The most useful estate planning document during this COVID-19 pandemic is the financial power of attorney.

This document allows you to immediately access your elderly parent’s assets. If you’re unsure whether your parent is paying their bills in a timely fashion, then the power of attorney will allow you to access their financial information and pay their bills if necessary.

If your parent isn’t paying the bills, and if you don’t have the power of attorney, then your parent could risk experiencing the interruption of services (i.e. utilities, telephone, Internet), or the instigation of collection efforts, and the possible tax sale of their house.

Locate All Financial Power of Attorney Documents

As with all estate planning documents, your first task is to locate all financial powers of attorney for your parent or loved one. It is normal to have older versions, but it is critical that you review the documents to make sure that the newer version negates the older version. Otherwise, you would have two active financial powers of attorney that may have separate instructions. This will create confusion.

Beware of Weak Powers of Attorney

The other critical area of a financial power of attorney is that if the power of attorney is silent regarding a particular power, then the agent was not granted that power. For example, if the power of attorney is silent regarding the right to access a parent’s life insurance policy, then you, as the agent, have no right to access her policy.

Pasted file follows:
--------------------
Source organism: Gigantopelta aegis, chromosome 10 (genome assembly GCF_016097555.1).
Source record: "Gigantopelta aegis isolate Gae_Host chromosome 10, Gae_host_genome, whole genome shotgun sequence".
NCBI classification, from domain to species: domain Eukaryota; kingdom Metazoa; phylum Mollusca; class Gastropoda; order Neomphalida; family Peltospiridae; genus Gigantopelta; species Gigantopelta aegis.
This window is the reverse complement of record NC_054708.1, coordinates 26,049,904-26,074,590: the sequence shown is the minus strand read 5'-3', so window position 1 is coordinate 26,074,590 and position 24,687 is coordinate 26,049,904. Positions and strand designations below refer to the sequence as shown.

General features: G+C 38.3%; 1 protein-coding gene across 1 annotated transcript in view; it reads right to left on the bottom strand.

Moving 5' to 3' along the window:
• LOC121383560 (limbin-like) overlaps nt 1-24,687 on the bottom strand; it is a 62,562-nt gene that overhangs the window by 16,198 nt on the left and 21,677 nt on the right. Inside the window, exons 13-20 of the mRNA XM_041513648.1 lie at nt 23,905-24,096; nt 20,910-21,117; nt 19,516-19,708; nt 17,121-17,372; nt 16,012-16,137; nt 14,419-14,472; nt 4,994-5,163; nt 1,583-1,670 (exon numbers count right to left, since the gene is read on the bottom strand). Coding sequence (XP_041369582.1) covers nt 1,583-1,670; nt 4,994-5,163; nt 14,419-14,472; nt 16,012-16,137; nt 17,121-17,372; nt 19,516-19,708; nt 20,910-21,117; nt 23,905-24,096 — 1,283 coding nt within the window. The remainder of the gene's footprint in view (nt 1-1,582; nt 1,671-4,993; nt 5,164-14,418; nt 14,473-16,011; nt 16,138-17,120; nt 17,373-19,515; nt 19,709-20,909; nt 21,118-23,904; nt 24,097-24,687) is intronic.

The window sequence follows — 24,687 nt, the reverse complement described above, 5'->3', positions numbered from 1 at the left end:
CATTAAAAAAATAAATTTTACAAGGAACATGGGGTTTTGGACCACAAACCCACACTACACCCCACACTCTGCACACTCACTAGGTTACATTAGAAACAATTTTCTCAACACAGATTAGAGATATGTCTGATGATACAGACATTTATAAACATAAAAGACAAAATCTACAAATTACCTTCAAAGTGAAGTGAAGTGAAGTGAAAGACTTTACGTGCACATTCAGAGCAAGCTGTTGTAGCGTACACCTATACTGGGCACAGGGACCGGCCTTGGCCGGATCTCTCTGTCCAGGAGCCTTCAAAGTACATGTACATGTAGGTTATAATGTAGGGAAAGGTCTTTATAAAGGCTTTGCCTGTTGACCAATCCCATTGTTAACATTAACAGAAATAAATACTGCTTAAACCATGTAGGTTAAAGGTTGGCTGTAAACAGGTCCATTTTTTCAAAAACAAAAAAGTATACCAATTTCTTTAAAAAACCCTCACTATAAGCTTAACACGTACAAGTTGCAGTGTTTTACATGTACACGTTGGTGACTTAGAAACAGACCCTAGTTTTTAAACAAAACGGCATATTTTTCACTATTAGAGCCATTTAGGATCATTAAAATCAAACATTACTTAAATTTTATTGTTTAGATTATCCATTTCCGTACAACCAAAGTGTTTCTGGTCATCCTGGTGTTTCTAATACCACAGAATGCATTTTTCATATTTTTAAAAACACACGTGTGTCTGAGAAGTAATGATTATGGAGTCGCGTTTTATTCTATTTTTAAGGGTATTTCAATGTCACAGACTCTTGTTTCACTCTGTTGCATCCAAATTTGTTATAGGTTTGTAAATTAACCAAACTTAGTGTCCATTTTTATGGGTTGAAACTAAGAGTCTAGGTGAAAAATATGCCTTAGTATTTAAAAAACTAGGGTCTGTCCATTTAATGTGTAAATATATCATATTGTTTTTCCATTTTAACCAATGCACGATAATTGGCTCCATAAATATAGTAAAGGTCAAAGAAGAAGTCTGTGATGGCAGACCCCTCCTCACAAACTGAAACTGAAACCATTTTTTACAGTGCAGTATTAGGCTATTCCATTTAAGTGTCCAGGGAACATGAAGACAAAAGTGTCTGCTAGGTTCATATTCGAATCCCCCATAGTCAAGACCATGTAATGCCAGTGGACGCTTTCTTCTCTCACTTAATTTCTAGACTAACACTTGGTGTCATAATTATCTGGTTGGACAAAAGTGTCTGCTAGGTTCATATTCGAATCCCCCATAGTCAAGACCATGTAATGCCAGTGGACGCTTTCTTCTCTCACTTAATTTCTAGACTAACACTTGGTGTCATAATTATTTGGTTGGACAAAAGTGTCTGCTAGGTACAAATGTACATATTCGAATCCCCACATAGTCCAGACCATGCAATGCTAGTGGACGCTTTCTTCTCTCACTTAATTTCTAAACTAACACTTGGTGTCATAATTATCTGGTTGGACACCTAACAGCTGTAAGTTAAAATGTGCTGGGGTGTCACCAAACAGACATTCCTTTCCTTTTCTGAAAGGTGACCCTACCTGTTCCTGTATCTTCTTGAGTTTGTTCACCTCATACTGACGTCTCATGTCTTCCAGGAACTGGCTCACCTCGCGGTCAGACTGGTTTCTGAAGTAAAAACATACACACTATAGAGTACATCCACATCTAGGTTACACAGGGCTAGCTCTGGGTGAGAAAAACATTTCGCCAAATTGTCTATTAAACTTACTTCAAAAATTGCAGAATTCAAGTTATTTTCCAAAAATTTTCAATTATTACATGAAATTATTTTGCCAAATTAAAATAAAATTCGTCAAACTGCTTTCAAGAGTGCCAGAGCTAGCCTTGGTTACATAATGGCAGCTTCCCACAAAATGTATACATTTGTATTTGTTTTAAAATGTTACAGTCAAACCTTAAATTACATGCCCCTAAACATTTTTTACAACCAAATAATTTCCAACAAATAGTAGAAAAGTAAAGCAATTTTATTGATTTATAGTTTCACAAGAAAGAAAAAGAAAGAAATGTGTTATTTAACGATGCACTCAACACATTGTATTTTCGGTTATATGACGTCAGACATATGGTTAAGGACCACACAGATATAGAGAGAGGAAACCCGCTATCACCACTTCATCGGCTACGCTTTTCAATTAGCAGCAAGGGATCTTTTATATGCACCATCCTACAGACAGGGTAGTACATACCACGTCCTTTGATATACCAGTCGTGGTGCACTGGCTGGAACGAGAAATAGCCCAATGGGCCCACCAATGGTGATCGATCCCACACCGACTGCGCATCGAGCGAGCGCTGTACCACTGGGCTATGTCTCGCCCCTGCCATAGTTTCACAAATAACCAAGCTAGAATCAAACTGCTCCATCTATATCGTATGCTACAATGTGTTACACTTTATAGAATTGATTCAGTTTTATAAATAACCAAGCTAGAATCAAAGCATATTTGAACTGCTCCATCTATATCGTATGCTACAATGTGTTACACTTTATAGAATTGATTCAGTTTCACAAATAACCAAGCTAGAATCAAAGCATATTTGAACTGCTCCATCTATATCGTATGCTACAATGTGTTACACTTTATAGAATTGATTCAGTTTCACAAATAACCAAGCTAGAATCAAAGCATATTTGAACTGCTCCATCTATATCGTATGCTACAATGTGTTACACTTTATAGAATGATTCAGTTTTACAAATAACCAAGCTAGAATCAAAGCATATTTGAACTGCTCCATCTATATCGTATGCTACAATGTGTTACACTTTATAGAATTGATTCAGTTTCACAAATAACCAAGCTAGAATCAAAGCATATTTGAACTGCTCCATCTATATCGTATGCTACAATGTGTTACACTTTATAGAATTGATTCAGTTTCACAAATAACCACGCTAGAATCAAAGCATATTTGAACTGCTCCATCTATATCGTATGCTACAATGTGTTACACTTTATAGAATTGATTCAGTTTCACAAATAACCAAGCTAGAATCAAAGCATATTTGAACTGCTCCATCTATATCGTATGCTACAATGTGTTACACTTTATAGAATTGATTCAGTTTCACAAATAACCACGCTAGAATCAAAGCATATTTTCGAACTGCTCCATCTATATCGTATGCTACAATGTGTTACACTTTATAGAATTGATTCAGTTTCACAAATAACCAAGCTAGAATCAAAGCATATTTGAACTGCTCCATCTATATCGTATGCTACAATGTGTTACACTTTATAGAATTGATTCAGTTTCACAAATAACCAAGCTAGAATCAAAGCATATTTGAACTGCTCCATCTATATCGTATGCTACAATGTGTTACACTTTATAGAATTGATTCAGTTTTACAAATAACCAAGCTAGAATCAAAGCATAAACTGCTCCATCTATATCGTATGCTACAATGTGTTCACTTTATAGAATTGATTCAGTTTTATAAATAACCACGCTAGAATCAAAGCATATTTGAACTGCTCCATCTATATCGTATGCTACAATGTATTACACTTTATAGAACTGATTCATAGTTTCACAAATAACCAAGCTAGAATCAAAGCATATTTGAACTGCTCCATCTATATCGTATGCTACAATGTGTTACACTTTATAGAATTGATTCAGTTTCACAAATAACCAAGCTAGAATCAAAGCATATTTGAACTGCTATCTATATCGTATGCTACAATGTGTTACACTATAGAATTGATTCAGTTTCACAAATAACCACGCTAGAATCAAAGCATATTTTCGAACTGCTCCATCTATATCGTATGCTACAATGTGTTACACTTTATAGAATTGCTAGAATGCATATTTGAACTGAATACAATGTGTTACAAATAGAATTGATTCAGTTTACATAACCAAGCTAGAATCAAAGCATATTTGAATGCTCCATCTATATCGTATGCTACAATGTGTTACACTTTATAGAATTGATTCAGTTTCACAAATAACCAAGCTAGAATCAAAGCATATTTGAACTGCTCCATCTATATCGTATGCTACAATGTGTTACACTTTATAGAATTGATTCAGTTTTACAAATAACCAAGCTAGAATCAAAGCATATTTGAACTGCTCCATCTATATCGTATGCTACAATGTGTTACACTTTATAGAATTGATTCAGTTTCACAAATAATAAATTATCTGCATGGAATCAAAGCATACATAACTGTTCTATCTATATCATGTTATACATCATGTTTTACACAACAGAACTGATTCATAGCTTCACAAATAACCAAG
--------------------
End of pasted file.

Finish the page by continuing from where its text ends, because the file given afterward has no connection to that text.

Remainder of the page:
The issue of having a financial power of attorney that is not robust enough is a common issue for older powers of attorney or Internet-driven powers of attorney. This creates problems if you discover too late that your power of attorney is too weak—after an elderly parent has already lost the competency to sign a new document.

How to Execute a Financial Power of Attorney During COVID-19

In Maryland, in order for a financial power of attorney to be properly executed, you must have a witness signature, and that signature must also be notarized. Of course, COVID-19 has made that more challenging.